Children younger than 16 years are minors under Sri Lankan law. Having sex with a minor with or without consent is considered rape here.

Police receive at least four rape reports every day in Sri Lanka, with minors making up the majority of victims, according to the Children and Women Bureau. Perpetrators are usually related or known to victims.

But the number of incidents is likely much higher. R.M.A Nimalsiri, a senior counselor in the Ministry of Child Development and Women’s Affairs, says that data on how many teenage girls are raped annually is incomplete, as families settle most cases among themselves because of social and cultural taboos.

Neetha Ariyaratne, general secretary of Sarvodaya Suwasetha Sewa Society, says the center is taking in pregnant rape victims who are younger than ever.

“We rarely got girls who were raped at the age of 12 and 13,” Ariyaratne says. “But now, more girls are in that age group, and we face difficulties in telling them what has happened to them. How can we say [to] these small children that they carry babies?”

Sanduni, a 12-year-old girl wearing a pink floral frock, runs and jumps with her 13- and 14-year-old friends at Ma Sevana. They are each several months pregnant. Their bellies become bigger every day, even though many say they don’t understand why.

Sanduni’s family lived on the street in the central bus stand in Anuradhapura, one of the holy cities in Sri Lanka’s North Central province. She doesn’t know how to read and write, as she never attended school.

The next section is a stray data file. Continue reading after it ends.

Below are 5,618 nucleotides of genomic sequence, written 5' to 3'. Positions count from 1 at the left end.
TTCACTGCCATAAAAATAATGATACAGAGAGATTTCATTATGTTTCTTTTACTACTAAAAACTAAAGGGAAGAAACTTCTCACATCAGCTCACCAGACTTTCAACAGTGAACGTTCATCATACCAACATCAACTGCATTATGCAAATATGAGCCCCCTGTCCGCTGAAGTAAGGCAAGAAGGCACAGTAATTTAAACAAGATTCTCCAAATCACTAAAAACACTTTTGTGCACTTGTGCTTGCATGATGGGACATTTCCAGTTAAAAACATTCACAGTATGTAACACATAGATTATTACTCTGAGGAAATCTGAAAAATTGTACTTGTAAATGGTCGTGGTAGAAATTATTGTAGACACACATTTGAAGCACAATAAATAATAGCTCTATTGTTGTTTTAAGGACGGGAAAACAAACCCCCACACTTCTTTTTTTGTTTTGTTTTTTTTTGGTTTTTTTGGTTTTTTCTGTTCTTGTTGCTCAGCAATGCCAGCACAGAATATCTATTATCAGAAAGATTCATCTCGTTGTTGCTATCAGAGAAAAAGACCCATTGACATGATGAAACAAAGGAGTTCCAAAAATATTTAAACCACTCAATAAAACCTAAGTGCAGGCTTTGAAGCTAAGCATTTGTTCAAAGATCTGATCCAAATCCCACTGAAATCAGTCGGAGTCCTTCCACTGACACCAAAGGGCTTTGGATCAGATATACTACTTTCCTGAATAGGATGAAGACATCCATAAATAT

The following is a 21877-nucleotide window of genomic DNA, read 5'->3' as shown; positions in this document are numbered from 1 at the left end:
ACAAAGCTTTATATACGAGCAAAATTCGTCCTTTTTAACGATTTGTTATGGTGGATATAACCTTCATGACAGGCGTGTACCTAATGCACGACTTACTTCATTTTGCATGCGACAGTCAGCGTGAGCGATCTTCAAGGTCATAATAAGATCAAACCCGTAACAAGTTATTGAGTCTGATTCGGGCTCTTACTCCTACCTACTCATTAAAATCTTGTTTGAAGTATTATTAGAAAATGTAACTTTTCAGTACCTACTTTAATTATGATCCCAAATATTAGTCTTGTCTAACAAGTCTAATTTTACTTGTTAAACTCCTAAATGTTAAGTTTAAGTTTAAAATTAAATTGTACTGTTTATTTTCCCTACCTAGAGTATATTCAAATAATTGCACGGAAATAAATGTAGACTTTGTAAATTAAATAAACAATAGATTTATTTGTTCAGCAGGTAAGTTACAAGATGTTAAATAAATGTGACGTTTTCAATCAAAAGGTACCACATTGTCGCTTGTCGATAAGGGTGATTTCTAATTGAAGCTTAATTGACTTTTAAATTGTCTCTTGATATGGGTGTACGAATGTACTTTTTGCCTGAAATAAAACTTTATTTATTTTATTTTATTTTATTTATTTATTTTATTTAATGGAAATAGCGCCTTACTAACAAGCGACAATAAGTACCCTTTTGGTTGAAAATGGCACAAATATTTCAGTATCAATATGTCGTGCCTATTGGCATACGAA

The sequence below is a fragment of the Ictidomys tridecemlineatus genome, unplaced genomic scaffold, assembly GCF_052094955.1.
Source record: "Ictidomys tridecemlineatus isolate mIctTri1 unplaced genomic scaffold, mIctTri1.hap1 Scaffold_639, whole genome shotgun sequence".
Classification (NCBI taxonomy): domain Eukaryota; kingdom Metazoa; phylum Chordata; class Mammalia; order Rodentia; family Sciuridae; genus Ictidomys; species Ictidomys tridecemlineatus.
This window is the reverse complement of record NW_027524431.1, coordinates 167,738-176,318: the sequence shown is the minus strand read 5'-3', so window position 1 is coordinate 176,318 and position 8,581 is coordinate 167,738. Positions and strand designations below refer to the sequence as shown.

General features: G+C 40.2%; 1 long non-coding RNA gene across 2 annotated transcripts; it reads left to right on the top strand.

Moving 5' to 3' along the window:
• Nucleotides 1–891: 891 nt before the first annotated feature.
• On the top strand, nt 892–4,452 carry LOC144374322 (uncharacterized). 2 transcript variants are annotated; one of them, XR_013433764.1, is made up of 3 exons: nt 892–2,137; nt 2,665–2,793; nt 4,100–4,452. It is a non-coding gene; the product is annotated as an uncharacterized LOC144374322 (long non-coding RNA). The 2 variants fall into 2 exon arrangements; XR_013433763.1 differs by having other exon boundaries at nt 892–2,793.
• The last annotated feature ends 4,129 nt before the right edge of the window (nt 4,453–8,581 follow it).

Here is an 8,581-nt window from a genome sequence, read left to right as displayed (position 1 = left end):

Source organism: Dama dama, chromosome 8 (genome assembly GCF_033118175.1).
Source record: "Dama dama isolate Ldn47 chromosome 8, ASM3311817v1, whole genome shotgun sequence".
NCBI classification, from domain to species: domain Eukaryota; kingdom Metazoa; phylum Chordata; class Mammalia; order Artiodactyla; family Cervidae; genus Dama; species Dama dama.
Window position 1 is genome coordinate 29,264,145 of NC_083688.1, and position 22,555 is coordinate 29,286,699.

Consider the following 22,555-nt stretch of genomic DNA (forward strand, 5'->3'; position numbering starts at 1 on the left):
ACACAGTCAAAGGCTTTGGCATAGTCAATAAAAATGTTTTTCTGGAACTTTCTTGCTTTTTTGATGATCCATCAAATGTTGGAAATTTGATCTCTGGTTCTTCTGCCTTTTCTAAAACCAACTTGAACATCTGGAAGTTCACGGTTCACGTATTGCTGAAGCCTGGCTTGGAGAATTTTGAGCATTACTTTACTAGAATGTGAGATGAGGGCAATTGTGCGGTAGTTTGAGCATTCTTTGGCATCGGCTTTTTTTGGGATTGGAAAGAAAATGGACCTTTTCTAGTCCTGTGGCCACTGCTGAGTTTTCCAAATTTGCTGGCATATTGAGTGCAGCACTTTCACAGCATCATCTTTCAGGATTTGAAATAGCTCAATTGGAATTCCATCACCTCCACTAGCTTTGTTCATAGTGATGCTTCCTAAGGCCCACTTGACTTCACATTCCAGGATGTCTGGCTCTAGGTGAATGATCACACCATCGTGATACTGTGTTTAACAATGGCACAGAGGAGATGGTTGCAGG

Her stepfather sexually abused her every night since she was 8 years old. She says she thought such abuse was normal.

Now, Sanduni says she knows the abuse was wrong but struggles to process it. She says she loves her stepfather because he gave her a doll and touched her body gently. But in the next moment, she says she wants to chop him into pieces because she is boiling with anger.

She also doesn’t yet understand how she got a baby inside her belly.

Wasantha Pinnawela, the matron at Ma Sevana, says sexual abuse happened so often to some girls that they don’t understand that’s how they became pregnant.

“I am speechless when these small girls ask how they got babies inside their bellies,” she says. “Since they are repeatedly sexually abused from their very tender ages, they don’t know what action made them pregnant.”

Ma Sevana is the only center in Sri Lanka for underage pregnant mothers who are the victims of rape, according to the Department of Probation and Child Care Services. But there is another home registering with the department to provide services for teenage mothers and any women who are pregnant out of wedlock.

When the Magistrate’s Court reviews underage rape cases, they now send the girls to Ma Sevana for six months to one year until they deliver their babies and the courts reach a verdict for the accused.

But this is a new judicial trend. Ariyaratne says the common practice has been to send pregnant teenage rape victims to prisons in order to protect them from their attackers.